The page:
“I have a great devotional bible…”

These are words I hear periodically in our parish bookstore (which I manage).  Typically it is in the context of me attempting to sell them an Orthodox Study Bible.  Certainly I have as a goal the desire to sell product as we try to make the bookstore successful, but my primary goal is that the customer get something that will be edifying.  Since there is currently  no Orthodox Study Bible, I know that the devotional will either be Catholic or Protestant, and most likely Protestant (just based on numbers).  In either case, the theology in the devotions will likely then be erroneous at times.  As long as the reader is aware of that it might not be much of a problem, however that is sufficient for me to simply stay away.  Some people have the bible and simply use it as a bible, ignoring, for the most part, the devotions.  This would generally be okay, but if the bible is a Protestant devotional bible, then I know it is very likely one of the most insidious translations out there.  My goal in writing this post is to provide some basic reasons as to why all Christians should avoid the NIV, as well as why they should prefer a Septuagint based translation over any other.

The translators of the NIV are guilty of a certain level of intellectual dishonesty.  It is a common view of Protestantism, held by both Protestants and non-Protestants, that it promotes the idea that all people can read the bible for themselves and reach their own doctrinal conclusions.  To some degree, this is what the reformers and proto-reformers (Wycliffe, etc.) were after, although the classical reformers did understand that the me and my bible attitude of modern evangelicalism would not fly.  The NIV seeks to effectively limit people from truly exploring the scriptures themselves by pursuing a translational approach known as “thought for thought.”  That is, the translators give us, as readers, what they believe the idea was that a particular author was trying to get across.  What this means is that the translators will give us their doctrine disguised as Scripture.

Selective and Misleading Translation

What happens because of this?  The first thing is that the translators will translate identical Greek words quite differently in order to support their doctrinal positions.  The most cited and perhaps egregious example is the handling of the Greek word παραδόσις.  The word means tradition, and appears in the NIV New Testament as tradition whenever tradition is spoken of in a negative light (Matt 15:2, 15:3, 15:6, Mark 7:3, 7:4, 7:5, 7:8, 7:9, 7:13, Gal 1:14, and Col 2:8), and only once when it is spoken of in a positive light (1 Cor 11:2), and this appears to be only in more recent editions, as originally it was translated as teachings in this verse, as it remains translated in 2 Thes 2:15 and 3:6.  In the latest editions, it appears that at least a footnote is used to indicate that the word could be translated as tradition, which is something of an improvement.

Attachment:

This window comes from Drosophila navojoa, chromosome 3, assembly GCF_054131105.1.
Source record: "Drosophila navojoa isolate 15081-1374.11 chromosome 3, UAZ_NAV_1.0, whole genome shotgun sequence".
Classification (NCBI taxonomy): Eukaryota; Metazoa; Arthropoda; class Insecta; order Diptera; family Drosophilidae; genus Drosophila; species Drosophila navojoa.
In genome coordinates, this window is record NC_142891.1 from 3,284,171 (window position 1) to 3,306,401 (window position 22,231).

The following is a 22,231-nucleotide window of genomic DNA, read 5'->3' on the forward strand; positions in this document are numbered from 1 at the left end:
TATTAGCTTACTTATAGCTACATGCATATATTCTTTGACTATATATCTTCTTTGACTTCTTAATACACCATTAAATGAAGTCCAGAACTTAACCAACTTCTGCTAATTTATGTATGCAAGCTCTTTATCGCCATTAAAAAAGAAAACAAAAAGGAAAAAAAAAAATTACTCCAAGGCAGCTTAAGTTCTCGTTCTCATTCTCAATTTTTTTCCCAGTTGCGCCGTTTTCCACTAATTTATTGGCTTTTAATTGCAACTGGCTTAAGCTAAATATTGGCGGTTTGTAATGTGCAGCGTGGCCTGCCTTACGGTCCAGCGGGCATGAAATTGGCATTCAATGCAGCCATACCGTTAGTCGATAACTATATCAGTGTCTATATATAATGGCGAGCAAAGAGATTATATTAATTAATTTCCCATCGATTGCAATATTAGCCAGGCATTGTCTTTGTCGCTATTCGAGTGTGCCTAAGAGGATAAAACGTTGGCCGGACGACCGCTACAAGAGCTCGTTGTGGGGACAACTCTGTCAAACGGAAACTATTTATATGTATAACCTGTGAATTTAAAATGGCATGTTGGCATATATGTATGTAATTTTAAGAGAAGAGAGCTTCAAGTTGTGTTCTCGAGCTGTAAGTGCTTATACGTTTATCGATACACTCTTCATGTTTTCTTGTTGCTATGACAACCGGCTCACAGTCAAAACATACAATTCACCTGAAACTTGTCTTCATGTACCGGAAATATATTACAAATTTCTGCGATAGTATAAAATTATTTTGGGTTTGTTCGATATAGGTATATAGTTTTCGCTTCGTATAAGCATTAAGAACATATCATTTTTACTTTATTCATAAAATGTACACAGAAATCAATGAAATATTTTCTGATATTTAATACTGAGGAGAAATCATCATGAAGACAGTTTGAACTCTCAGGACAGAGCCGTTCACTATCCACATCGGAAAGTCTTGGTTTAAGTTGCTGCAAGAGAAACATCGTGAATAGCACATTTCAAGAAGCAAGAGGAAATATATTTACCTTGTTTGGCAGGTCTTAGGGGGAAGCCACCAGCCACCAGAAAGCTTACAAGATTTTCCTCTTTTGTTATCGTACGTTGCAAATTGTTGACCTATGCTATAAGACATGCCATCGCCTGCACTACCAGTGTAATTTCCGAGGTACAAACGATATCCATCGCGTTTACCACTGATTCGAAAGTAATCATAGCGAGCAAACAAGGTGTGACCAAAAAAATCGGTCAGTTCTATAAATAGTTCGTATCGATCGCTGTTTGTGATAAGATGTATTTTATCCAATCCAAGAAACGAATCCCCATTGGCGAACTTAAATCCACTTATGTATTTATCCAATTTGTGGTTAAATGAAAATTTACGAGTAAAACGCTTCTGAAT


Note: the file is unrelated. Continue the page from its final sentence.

Similar things are done with the Greek word σαρξ which literally means flesh.  The translators of the NIV insert their theology by at times changing the translation to sinful nature, which alters the actual meaning.  Also, the word εργον, which means works is only translated as works when it appears in a negative sense, and to something else (things I have done or some such).

Mistranslation seems to infect the entire book, and you can read more about that here.  This is, in my opinion, the number one reason to avoid the NIV.

The Septuagint

Virtually all English translations of the Bible have, as the basis of their translation, the Masoretic text (MT).  The MT was produced beginning in the 7th century but was based largely on a particular text type of the OT that had existed at least as far back as the Qumran community.  It was the case that there were many different variant forms of the Old Testament.  Of those, one was the MT or proto-MT, and another was the septuagint, or LXX.  There were other text traditions as well.  We know from its use by New Testament and from statements by Jewish scholars and historians (most notably Josephus and Philo) that the LXX was widely used throughout the Jewish world up through the beginning of the Christian era.  It began to be jettisoned in favor of the MT text type by Jews as the LXX provided much more scriptural support for the Christian claims about Jesus than the MT.

The LXX itself is a translation, but its roots lie in the second or third century BC.  It then reflects another textual tradition.  The legend is that a group of 70 scholars (hence LXX) was assembled by Ptolemy II to produce a Greek translation of the Torah for use by Jews (in particular in Alexandria) who were no longer fluent in Hebrew, but well understood Koine Greek.  It represents a different text tradition from that behind the Masoretic text.  Not only are there some verse changes, but the canon (or list of books) is more extensive in the Septuagint than in the Masoretic text.